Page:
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You may be liable for debts assigned to your spouse in a divorce

On Behalf of | Apr 9, 2024 | Divorce

Louisiana is a community property state when it comes to property and debt division during divorce. This means that all property and debt acquired during your marriage would (generally) be equally split upon divorce in a litigated context unless you have a legally binding agreement like a prenup or are subject to a court ruling to the contrary.

Some common examples of marital debt include mortgages, credit card debt, car loans and even personal loans taken by either spouse for the benefit of the marriage. However, it is important to note that you may still be liable even if a debt is assigned to your spouse after all of your marital debt has been divided.

Creditors are not bound by divorce court orders or agreements made between you and your spouse regarding debt repayment. They are not party to divorce proceedings and are not obligated to abide by any agreements or rulings made. Should your spouse default on a joint debt assigned to them, creditors can initiate recovery action against you as you’ll still legally owe them if your name remains attached to that debt.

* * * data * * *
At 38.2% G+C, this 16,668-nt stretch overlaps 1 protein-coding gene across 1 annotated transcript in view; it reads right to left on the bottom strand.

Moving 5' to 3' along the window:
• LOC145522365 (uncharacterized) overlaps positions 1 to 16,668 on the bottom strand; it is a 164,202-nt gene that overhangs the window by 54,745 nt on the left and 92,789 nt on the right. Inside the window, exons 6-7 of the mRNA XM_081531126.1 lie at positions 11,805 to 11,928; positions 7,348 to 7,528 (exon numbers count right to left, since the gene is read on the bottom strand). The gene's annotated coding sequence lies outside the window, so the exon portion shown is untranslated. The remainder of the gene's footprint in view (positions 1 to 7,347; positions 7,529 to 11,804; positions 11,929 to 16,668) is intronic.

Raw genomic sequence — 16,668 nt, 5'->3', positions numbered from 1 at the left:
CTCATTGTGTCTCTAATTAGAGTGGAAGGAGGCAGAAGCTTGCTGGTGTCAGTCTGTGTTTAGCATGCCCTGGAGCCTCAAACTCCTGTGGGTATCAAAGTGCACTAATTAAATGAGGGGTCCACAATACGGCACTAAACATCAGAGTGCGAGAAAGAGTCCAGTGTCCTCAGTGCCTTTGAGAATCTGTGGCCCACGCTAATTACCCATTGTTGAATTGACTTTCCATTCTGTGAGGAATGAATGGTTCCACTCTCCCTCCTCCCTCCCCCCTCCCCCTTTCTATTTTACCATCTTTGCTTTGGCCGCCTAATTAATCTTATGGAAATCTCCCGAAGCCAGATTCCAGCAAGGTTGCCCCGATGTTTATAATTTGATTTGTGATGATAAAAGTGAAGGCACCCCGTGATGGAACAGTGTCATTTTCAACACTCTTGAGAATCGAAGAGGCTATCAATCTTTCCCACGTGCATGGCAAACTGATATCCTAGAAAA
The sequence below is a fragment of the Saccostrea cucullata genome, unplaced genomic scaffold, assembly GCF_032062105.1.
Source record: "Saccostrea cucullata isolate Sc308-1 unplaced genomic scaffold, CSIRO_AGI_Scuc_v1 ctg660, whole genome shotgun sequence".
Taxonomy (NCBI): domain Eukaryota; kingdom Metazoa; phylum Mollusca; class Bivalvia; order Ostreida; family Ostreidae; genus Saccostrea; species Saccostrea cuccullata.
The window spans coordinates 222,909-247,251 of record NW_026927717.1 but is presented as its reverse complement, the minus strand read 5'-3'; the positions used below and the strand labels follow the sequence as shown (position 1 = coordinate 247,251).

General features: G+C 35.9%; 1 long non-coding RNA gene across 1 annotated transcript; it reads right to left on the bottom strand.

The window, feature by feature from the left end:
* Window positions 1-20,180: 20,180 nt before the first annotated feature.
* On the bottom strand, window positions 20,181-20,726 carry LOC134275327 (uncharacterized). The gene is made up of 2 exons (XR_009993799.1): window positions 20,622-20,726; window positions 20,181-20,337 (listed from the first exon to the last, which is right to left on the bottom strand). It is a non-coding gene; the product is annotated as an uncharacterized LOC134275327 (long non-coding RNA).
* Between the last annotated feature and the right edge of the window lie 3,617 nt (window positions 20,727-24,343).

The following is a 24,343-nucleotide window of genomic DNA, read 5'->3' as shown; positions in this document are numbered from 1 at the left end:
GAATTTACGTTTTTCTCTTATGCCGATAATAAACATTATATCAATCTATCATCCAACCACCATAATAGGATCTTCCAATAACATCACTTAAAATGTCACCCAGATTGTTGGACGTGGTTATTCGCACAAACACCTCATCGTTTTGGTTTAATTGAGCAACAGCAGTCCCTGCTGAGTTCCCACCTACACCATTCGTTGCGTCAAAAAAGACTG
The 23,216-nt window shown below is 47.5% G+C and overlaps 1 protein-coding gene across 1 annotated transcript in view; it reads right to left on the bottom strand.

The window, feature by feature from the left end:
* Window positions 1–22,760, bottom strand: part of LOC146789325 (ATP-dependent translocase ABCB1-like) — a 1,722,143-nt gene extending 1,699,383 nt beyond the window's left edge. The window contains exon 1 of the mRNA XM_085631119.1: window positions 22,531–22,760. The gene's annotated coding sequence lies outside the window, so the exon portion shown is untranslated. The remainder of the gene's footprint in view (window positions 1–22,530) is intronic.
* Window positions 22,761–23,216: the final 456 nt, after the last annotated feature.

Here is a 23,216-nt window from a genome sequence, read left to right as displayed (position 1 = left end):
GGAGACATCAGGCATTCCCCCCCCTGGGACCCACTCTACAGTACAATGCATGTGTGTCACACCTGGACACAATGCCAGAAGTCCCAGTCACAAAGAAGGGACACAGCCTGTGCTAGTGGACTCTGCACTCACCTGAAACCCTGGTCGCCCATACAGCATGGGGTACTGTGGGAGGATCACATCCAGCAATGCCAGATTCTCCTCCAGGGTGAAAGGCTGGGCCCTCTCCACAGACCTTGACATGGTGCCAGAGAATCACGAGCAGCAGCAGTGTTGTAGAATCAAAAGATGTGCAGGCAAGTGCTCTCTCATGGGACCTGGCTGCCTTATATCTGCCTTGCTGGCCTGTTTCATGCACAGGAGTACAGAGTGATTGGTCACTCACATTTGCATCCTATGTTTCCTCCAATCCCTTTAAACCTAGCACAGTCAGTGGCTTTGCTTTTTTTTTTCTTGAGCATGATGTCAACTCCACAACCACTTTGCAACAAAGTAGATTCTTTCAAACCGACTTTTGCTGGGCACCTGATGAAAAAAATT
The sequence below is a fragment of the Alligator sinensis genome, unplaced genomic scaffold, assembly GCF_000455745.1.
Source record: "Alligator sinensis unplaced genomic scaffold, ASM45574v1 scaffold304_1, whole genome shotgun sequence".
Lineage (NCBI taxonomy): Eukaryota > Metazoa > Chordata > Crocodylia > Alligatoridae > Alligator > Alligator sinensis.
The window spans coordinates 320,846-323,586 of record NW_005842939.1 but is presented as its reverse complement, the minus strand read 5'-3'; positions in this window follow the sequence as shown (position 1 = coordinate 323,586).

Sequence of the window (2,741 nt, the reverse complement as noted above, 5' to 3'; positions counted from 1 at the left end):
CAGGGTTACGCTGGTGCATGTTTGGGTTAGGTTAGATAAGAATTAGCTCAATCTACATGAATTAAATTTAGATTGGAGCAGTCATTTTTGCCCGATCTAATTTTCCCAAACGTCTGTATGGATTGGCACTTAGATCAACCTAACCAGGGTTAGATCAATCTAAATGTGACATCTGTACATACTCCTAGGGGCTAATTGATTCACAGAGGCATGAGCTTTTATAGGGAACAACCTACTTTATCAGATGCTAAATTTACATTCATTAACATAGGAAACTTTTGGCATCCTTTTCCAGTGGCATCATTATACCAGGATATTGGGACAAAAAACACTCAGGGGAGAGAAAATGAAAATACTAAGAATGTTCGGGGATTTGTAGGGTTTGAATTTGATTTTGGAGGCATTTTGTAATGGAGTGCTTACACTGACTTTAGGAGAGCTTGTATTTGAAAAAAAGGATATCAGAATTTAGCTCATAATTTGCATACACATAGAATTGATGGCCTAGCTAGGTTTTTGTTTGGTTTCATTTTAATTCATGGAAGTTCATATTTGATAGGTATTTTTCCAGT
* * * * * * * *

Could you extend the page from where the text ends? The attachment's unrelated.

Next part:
Tips to protect yourself from financial liability post-divorce

It’s crucial to take proactive steps during and after the divorce process to avoid being held liable for debts you are not responsible for. First, you may want to close joint credit card accounts to prevent further debt accumulation in your name. If possible, refinance joint loans or transfer them into your spouse’s name if they are responsible for repayment.

It is also prudent to regularly monitor your credit reports to ensure all joint debts are being paid as agreed and that no new debts are being incurred. Most importantly, consider seeking legal guidance as early as possible in your divorce to understand your rights and obligations regarding debt division.